Forget practicing, it’s how you look

A truly shocking paper [ Proc. Natl. Acad. Sci. vol. 110 pp. 14580 – 14585 ’13 ] showed that people could reliably pick the winners of classical musical competitions when they looked at soundless videos of the competitors. Neither naive listeners or musical ‘experts’ were reliable at all when they just listened to recordings, or when they looked and listened to videos and sound.

This actually makes a peculiar sort of sense to the neurologist. Probably half our brain is involved in analyzing visual input, maybe 10% analyzes sound.

I’m still going to practice. Perhaps the music industry knows something we didn’t till now. I’ve always been appalled by the way great female classic musicians are made to look like sluts on album covers. You don’t see Lang Lang in a jock strap.

Here are the actual experiments.

Experiment 1. One hundred six participants (Mage = 20.73, SD = 2.46; 49.5% male*) volunteered.† Participants were instructed about 10 live classical music competitions that they would judge, based on excerpts of the three finalists in each competition. They had the chance to receive an additional $8 if their selections matched the actual competition outcomes. They had the choice of sound or video recordings; or, if they chose the recordings with both video and sound, $2 would be deducted from any bonuses won.

Experiment 2. One hundred six participants (Mage = 22.26, SD = 1.79; 41.1% male*) with little to no experience in classical music volunteered.† Through a within-subjects design, each participant received both the video-only set and the sound-only set of the same performances (SI Text). Participants were then asked to identify the winner of each competition. Finally, they were asked to identify whether sound, visuals, or other cues were more important for them in judging a music competition.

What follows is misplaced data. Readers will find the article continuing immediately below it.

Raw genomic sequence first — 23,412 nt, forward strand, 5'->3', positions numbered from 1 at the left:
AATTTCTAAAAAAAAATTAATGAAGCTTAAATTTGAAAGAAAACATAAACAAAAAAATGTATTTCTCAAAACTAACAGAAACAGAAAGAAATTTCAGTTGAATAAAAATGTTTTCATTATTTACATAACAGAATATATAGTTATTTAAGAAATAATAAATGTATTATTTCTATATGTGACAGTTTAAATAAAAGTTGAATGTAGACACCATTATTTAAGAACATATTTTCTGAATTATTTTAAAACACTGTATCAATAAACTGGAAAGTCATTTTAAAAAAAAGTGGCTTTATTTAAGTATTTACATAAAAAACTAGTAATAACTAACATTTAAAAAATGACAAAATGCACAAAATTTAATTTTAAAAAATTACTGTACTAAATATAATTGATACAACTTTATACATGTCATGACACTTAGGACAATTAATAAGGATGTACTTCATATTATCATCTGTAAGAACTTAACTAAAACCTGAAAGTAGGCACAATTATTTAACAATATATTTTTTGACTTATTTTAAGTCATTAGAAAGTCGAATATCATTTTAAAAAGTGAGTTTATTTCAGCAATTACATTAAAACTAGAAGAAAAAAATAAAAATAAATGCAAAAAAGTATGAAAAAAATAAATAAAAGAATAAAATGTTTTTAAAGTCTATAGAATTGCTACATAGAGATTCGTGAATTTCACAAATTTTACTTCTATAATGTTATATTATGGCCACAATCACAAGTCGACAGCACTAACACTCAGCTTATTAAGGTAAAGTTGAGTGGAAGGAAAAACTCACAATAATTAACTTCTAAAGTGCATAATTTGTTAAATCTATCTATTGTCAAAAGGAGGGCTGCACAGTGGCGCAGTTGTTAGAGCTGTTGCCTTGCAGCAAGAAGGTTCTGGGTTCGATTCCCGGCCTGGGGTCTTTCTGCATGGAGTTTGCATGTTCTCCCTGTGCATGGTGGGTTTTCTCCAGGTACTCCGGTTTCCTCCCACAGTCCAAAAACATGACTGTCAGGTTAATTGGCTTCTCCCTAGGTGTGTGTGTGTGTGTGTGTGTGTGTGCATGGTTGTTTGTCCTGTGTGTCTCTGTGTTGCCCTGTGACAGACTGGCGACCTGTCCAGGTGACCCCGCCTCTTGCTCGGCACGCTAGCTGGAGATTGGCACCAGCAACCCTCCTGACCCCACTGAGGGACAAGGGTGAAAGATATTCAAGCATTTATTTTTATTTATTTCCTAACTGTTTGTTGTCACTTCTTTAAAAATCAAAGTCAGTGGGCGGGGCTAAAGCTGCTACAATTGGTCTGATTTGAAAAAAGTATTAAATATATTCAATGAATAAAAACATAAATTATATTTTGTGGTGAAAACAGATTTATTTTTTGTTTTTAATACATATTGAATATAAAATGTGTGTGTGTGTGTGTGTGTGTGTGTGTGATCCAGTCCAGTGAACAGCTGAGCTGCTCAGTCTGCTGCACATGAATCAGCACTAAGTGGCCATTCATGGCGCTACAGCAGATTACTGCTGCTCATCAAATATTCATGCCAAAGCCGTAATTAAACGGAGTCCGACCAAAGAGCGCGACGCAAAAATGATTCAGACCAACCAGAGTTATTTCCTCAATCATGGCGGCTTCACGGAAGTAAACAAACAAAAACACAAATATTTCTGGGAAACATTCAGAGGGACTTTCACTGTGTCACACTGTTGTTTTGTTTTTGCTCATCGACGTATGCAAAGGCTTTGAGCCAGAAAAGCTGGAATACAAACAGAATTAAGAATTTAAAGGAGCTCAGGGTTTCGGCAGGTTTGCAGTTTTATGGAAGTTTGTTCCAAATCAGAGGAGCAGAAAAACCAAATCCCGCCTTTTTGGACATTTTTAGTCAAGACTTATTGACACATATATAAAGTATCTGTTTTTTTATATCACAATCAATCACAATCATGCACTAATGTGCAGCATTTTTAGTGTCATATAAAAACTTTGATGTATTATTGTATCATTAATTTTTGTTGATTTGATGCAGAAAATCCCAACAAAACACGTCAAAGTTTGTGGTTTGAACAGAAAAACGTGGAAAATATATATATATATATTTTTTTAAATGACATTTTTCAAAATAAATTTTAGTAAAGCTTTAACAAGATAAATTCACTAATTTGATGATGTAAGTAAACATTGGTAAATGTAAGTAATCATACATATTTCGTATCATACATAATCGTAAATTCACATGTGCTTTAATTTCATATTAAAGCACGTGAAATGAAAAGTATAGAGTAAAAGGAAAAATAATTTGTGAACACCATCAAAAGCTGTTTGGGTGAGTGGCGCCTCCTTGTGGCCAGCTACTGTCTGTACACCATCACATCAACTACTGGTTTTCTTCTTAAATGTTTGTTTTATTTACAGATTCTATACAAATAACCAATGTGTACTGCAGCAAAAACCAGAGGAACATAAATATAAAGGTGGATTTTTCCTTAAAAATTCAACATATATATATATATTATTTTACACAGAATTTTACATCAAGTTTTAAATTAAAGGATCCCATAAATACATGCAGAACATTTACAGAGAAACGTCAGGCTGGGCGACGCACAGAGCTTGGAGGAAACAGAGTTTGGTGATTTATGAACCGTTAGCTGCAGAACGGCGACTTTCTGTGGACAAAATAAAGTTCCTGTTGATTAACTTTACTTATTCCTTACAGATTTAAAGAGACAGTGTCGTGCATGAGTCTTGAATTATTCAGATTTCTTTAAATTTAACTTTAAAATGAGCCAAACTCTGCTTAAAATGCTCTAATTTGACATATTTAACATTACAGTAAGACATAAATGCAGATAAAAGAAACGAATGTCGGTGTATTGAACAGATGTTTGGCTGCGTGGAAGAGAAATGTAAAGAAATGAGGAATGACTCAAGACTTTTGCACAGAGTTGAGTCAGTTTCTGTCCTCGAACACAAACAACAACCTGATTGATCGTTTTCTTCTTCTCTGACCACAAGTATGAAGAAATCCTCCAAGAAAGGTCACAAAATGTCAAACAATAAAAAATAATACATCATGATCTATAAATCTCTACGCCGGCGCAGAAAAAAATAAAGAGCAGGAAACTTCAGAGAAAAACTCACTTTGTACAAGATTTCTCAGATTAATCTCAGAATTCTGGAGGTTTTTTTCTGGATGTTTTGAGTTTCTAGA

Experiment 3. One hundred eighty-five participants (Mage = 24.18, SD = 9.64; 46.1% male*) with little to no experience in classical music volunteered.† Through a between-subjects design, participants were randomly assigned to one of three conditions: video-only, sound-only, or video-plus-sound versions of the experiment 2 stimuli. They were then asked to identify the winners and report whether sound, visuals, or other cues were more important for them in judging a music competition (SI Text).

Experiment 4. Thirty-five professional musicians (Mage = 27.00, SD = 9.69; 31.6% male) volunteered. They were recruited from music conservatories, symphony orchestras, and professional music organizations. The design paralleled the within-subjects format used in experiment 2 and implemented the same stimuli (SI Text).

Experiment 5. One hundred six professional musicians (Mage = 27.25, SD = 12.55; 41.5% male) volunteered. The design paralleled the between-subjects format used in experiment 3 and implemented the same stimuli. Analyses on effects of demographic variables revealed no significant patterns (SI Text).

Experiment 6. Eighty-nine participants (Mage = 27.38, SD = 10.68; 50.0% male*) volunteered.† Participants received silent videos from the experiment 2–5 stimuli that had been reduced to black-and-white moving outlines (Fig. S2). Participants were then asked to identify the winners of each competition.

Experiment 7. Two hundred sixty-two participants (Mage = 21.52, SD = 3.36; 52.3% male) volunteered.† Participants were assigned to either the silent videos or the audio recordings from the experiment 2–5 stimuli. They were then asked to identify the most confident, creative, involved, motivated, passionate, and unique performer in each set of finalists. Repeat choices were allowed.

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